In the world of pets, is “finders keepers” an acceptable rule?
Courtney Amos, a Mayo High School senior in Rochester, doesn’t believe so but the people who found her cat of 11 years — Whiskers — disagree.
Amos saw a picture of the pet she lost last year on a pet-rescue website, but when she asked if Whiskers could be returned, the woman who found the cat said “no.” The cat was now going by “Simon,” the Rochester Post Bulletin says.
When Amos asked, through a Camp Companion intermediary, whether the adoptive Rochester woman would return her cat, the woman said no.
Amos said she hasn’t given up trying to get Whiskers back, having even gone so far as to engage an attorney for advice. Even though she owns three cats and a bunny, Whiskers was special, she said. She not only trained and cared for Whiskers, the pet was a gift from and link to her dad, who committed suicide three years ago.
She said that Whiskers had an uncanny ability to sense a person’s feelings. When Amos felt sad or had been crying, the cat would sidle up to her and lay on her to comfort her.
The law in Minnesota is not on Whiskers’ side.
“It does happen sometimes,” Lisa Kelley, a Rochester Animal Control officer, said of the dispute. “The best we can do is call the adoptive family and see if they want to give it back. If they don’t want to give it back, they’ve adopted it legally. They don’t have to give it back.”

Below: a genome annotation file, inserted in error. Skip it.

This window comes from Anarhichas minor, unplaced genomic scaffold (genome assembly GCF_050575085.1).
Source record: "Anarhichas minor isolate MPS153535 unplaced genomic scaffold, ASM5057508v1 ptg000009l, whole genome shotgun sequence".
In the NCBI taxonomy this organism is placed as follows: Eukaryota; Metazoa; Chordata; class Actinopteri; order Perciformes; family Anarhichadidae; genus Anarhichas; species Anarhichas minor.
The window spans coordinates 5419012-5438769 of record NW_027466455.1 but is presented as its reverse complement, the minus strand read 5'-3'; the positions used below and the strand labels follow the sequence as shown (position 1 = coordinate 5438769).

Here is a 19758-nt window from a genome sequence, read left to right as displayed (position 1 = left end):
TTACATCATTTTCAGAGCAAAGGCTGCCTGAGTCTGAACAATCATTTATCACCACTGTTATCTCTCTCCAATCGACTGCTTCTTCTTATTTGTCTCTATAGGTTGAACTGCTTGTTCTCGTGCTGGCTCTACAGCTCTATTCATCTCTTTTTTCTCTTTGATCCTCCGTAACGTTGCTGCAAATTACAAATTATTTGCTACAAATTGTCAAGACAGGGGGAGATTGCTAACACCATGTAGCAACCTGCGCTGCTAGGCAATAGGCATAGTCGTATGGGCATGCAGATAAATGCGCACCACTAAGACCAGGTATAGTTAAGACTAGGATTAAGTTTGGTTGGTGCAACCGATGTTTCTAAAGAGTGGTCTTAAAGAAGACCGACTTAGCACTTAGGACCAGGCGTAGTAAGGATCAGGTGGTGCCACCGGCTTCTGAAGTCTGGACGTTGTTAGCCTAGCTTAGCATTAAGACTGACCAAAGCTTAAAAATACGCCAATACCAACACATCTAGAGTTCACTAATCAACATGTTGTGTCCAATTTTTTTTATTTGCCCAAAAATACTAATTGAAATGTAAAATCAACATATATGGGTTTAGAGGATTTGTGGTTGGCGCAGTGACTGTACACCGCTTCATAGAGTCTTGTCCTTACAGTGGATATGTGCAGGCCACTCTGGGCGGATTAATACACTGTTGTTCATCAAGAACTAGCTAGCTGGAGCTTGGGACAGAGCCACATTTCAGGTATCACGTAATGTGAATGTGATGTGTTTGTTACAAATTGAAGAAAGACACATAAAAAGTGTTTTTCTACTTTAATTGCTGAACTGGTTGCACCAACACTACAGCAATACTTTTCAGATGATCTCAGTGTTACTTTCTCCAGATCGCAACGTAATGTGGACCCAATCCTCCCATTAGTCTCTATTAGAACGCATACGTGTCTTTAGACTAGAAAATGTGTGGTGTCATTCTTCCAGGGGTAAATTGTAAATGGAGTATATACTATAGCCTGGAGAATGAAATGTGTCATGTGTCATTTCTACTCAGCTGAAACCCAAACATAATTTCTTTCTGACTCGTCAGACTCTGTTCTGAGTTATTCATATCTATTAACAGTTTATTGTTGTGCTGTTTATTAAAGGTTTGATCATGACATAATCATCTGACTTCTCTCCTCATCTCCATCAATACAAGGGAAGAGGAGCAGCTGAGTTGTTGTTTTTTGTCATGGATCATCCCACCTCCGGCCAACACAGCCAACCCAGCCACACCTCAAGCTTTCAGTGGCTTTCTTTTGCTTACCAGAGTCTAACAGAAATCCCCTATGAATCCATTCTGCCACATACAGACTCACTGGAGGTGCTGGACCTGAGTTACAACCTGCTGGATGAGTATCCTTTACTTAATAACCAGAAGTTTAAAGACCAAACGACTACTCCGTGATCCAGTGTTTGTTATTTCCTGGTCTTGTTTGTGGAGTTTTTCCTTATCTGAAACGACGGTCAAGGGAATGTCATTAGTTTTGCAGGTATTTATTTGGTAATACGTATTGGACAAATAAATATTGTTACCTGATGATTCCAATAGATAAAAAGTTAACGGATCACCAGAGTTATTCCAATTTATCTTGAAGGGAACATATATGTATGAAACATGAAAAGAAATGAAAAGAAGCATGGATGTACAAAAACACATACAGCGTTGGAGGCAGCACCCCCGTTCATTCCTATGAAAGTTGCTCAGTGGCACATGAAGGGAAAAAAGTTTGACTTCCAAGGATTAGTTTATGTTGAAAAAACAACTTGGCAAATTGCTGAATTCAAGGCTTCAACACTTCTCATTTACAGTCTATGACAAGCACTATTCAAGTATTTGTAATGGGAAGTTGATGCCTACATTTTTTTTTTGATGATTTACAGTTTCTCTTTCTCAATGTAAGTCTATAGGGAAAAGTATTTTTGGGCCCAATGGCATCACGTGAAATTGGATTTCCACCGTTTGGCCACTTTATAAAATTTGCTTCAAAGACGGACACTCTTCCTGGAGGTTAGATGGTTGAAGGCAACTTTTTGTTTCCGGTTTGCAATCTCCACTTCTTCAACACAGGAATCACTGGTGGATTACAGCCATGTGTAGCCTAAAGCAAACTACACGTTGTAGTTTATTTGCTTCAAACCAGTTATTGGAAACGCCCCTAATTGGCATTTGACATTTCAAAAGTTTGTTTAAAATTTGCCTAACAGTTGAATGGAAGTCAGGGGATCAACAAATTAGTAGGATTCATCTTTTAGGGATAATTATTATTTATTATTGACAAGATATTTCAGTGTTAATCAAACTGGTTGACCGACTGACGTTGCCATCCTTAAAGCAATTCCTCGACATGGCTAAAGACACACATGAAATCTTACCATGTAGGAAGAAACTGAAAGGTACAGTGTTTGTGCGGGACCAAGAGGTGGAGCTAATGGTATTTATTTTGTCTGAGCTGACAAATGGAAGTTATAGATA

It’s a messy dispute in which the organization that trapped and eventually gave away Whiskers — Simon — disputes part of young Courtney’s story, according to the Post Bulletin.
Amos said she visited shelters and humane societies and tried to put up posters, but the weather was cold and the signs would fall off. She said she also contacted Camp Companion, but was told that there was no cat matching Whiskers’ description and was never told to fill out a lost animal form.
However, Quandt disputes that. She said there was no call from Amos in those four months, because if there had been, she would have asked her to fill out the lost animal form and provide a picture. There is no other way Camp Companion is able to match owners with their lost pets.
“We have so many calls every day,” she said. “Why would we just keep that in our head? We wouldn’t do that.”
Amos says she’s glad the cat is still alive, and she adequately frames the dispute.
“It’s like the moral thing,” she says.
More cats: A veterinarian father, a cop son and a cat in need (Pioneer Press).